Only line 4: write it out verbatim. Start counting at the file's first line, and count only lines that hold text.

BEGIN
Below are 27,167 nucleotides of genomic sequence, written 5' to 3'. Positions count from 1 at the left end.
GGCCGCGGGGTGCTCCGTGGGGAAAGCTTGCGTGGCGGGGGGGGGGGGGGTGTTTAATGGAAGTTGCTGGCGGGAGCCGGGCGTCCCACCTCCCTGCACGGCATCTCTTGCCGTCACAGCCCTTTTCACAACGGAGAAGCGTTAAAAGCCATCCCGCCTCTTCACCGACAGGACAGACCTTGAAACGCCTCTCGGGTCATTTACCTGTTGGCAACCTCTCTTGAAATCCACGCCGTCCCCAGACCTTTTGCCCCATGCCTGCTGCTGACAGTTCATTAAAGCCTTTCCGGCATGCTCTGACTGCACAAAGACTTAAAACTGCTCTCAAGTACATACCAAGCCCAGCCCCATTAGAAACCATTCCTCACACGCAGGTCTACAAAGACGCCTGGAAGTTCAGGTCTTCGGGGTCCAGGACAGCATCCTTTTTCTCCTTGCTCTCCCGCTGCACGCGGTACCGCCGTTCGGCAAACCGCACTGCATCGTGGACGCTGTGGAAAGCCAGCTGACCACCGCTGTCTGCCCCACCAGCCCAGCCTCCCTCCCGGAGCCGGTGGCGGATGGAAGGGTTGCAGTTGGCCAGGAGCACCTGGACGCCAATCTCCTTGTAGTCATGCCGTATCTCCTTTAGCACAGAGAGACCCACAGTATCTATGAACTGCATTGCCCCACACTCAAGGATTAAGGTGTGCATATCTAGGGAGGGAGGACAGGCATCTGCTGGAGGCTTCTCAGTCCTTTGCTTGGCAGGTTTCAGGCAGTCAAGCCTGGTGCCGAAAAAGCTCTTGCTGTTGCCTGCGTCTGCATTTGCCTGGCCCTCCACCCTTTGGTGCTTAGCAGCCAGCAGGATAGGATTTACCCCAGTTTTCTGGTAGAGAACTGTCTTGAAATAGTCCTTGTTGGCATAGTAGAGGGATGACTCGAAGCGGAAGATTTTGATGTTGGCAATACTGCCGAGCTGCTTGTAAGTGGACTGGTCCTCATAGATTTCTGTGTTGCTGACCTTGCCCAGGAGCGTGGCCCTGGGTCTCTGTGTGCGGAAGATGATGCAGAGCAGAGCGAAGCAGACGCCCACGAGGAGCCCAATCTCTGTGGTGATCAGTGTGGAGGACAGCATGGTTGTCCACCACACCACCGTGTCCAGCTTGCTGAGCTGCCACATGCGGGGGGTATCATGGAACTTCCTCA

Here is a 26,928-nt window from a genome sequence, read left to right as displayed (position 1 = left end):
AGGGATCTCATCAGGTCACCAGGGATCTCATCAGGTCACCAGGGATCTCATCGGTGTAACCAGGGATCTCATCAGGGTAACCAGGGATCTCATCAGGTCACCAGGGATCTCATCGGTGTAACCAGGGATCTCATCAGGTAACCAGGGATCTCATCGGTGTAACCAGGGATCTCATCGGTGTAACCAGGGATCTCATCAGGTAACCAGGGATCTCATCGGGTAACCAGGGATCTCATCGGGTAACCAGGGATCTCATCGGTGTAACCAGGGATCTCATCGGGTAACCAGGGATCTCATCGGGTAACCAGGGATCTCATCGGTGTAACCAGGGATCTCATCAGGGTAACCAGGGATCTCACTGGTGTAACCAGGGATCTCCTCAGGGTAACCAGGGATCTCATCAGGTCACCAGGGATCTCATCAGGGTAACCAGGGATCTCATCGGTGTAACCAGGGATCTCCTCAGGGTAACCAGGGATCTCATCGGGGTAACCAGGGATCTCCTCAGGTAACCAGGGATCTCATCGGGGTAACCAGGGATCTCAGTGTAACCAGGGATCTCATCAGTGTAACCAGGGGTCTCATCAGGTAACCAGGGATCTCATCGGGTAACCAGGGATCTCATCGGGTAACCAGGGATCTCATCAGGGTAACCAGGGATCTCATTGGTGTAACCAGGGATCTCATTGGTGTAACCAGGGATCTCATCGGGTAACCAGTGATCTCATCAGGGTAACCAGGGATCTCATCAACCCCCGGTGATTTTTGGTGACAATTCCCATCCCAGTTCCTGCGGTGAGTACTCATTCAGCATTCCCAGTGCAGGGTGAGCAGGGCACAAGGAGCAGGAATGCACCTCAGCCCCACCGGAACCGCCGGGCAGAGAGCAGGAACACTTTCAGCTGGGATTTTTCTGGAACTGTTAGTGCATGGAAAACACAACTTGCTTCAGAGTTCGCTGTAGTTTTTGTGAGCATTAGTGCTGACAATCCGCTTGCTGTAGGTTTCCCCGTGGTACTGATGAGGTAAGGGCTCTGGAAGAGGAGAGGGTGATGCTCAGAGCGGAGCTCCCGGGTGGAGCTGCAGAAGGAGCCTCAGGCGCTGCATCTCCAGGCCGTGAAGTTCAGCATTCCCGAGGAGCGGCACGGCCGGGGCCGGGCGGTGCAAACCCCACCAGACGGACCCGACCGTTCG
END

AGGGATCTCATCAGGTCACCAGGGATCTCATCAGGTCACCAGGGATCTCATCGGTGTAACCAGGGATCTCATCAGGGTAACCAGGGATCTCATCAGGTCACCAGGGATCTCATCGGTGTAACCAGGGATCTCATCAGGTAACCAGGGATCTCATCGGTGTAACCAGGGATCTCATCGGTGTAACCAGGGATCTCATCAGGTAACCAGGGATCTCATCGGGTAACCAGGGATCTCATCGGGTAACCAGGGATCTCATCGGTGTAACCAGGGATCTCATCGGGTAACCAGGGATCTCATCGGGTAACCAGGGATCTCATCGGTGTAACCAGGGATCTCATCAGGGTAACCAGGGATCTCACTGGTGTAACCAGGGATCTCCTCAGGGTAACCAGGGATCTCATCAGGTCACCAGGGATCTCATCAGGGTAACCAGGGATCTCATCGGTGTAACCAGGGATCTCCTCAGGGTAACCAGGGATCTCATCGGGGTAACCAGGGATCTCCTCAGGTAACCAGGGATCTCATCGGGGTAACCAGGGATCTCAGTGTAACCAGGGATCTCATCAGTGTAACCAGGGGTCTCATCAGGTAACCAGGGATCTCATCGGGTAACCAGGGATCTCATCGGGTAACCAGGGATCTCATCAGGGTAACCAGGGATCTCATTGGTGTAACCAGGGATCTCATTGGTGTAACCAGGGATCTCATCGGGTAACCAGTGATCTCATCAGGGTAACCAGGGATCTCATCAACCCCCGGTGATTTTTGGTGACAATTCCCATCCCAGTTCCTGCGGTGAGTACTCATTCAGCATTCCCAGTGCAGGGTGAGCAGGGCACAAGGAGCAGGAATGCACCTCAGCCCCACCGGAACCGCCGGGCAGAGAGCAGGAACACTTTCAGCTGGGATTTTTCTGGAACTGTTAGTGCATGGAAAACACAACTTGCTTCAGAGTTCGCTGTAGTTTTTGTGAGCATTAGTGCTGACAATCCGCTTGCTGTAGGTTTCCCCGTGGTACTGATGAGGTAAGGGCTCTGGAAGAGGAGAGGGTGATGCTCAGAGCGGAGCTCCCGGGTGGAGCTGCAGAAGGAGCCTCAGGCGCTGCATCTCCAGGCCGTGAAGTTCAGCATTCCCGAGGAGCGGCACGGCCGGGGCCGGGCGGTGCAAACCCCACCAGACGGACCCGACCGTTCG